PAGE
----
As we all dither around whether or not Western economies are in recession or merely suffering a downturn, the US-based law firm management consultancy Hildebrandt has just published a report looking at the impact of the current financial crisis/credit crunch/whatever could have on law firms and makes some suggestions as to how firms should be reacting. (Albeit with a strong slant on the US legal market.) The full report is attached below however here are a couple of extracts…

“The current downturn has brought to an abrupt end the six-year period of unprecedented revenue and profit growth that law firms have enjoyed since 2001. Far from the annual double-digit growth in profits per equity partner that law firms experienced (and came to expect) over the past half decade, we believe that, across the profession, profits per partner in 2008 will on average be flat to a minus 10 percent, as compared to profit levels in 2007. For firms with significant capital markets practices, we expect the decline will be more significant – on average from minus 5 to 15 percent, with a few firms seeing even steeper declines. These results will put a severe strain on many firms and will require steady and level-headed management to calm the inevitable anxieties of partners and others.”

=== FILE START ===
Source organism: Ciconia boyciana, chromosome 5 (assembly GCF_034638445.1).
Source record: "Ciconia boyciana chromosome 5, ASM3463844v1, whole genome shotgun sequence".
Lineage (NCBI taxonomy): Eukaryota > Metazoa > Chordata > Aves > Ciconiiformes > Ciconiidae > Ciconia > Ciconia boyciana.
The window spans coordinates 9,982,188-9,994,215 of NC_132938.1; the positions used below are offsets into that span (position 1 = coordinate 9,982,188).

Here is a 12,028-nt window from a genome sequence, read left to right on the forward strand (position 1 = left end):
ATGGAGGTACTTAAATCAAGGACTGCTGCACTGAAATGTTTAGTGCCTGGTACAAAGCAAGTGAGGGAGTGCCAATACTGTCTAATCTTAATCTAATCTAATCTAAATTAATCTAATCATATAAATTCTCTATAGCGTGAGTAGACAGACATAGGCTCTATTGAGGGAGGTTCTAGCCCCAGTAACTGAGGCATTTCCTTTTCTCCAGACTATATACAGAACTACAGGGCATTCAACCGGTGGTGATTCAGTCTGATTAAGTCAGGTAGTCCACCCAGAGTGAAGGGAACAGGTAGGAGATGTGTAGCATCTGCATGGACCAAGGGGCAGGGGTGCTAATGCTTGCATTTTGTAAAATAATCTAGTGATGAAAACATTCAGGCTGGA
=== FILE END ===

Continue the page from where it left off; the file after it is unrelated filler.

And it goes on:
“take a close look at the expense side of your firm’s income statement. In the present environment, you need to look at your expense structure to be sure excess expenses are trimmed, while being careful to preserve items that are strategically important. Firms that take a “slash and burn” approach to expenses will be seriously disadvantaged when the economic recovery occurs (and remember that recovery in the legal market typically leads recovery in the general economy). You should also review your firm’s procurement process, as well as your relationships with existing vendors, to make certain that you are getting the best prices for the goods and services that you purchase. The consultants in our strategic sourcing practice tell us that, in most firms, such a review can result in cost savings in the neighborhood of 25 or 30 percent with little or no adverse impact on operations.”